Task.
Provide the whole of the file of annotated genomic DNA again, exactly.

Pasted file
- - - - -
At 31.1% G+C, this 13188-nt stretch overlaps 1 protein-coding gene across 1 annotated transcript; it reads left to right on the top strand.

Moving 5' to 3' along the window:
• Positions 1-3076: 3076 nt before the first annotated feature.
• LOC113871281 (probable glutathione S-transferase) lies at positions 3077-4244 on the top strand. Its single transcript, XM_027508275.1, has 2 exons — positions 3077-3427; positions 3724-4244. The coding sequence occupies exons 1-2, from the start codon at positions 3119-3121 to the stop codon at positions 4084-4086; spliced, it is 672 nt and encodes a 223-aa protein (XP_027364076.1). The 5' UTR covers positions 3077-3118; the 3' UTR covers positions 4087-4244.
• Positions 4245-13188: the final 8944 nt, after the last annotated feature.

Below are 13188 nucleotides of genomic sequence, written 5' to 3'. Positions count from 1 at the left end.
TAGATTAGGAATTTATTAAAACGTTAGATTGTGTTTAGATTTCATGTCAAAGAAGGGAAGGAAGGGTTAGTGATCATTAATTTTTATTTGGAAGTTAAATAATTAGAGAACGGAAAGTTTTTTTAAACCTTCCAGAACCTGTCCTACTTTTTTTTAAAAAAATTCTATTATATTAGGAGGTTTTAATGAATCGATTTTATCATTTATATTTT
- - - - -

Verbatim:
At 31.1% G+C, this 13188-nt stretch overlaps 1 protein-coding gene across 1 annotated transcript; it reads left to right on the top strand.

Moving 5' to 3' along the window:
• Positions 1-3076: 3076 nt before the first annotated feature.
• LOC113871281 (probable glutathione S-transferase) lies at positions 3077-4244 on the top strand. Its single transcript, XM_027508275.1, has 2 exons — positions 3077-3427; positions 3724-4244. The coding sequence occupies exons 1-2, from the start codon at positions 3119-3121 to the stop codon at positions 4084-4086; spliced, it is 672 nt and encodes a 223-aa protein (XP_027364076.1). The 5' UTR covers positions 3077-3118; the 3' UTR covers positions 4087-4244.
• Positions 4245-13188: the final 8944 nt, after the last annotated feature.

Below are 13188 nucleotides of genomic sequence, written 5' to 3'. Positions count from 1 at the left end.
TAGATTAGGAATTTATTAAAACGTTAGATTGTGTTTAGATTTCATGTCAAAGAAGGGAAGGAAGGGTTAGTGATCATTAATTTTTATTTGGAAGTTAAATAATTAGAGAACGGAAAGTTTTTTTAAACCTTCCAGAACCTGTCCTACTTTTTTTTAAAAAAATTCTATTATATTAGGAGGTTTTAATGAATCGATTTTATCATTTATATTTT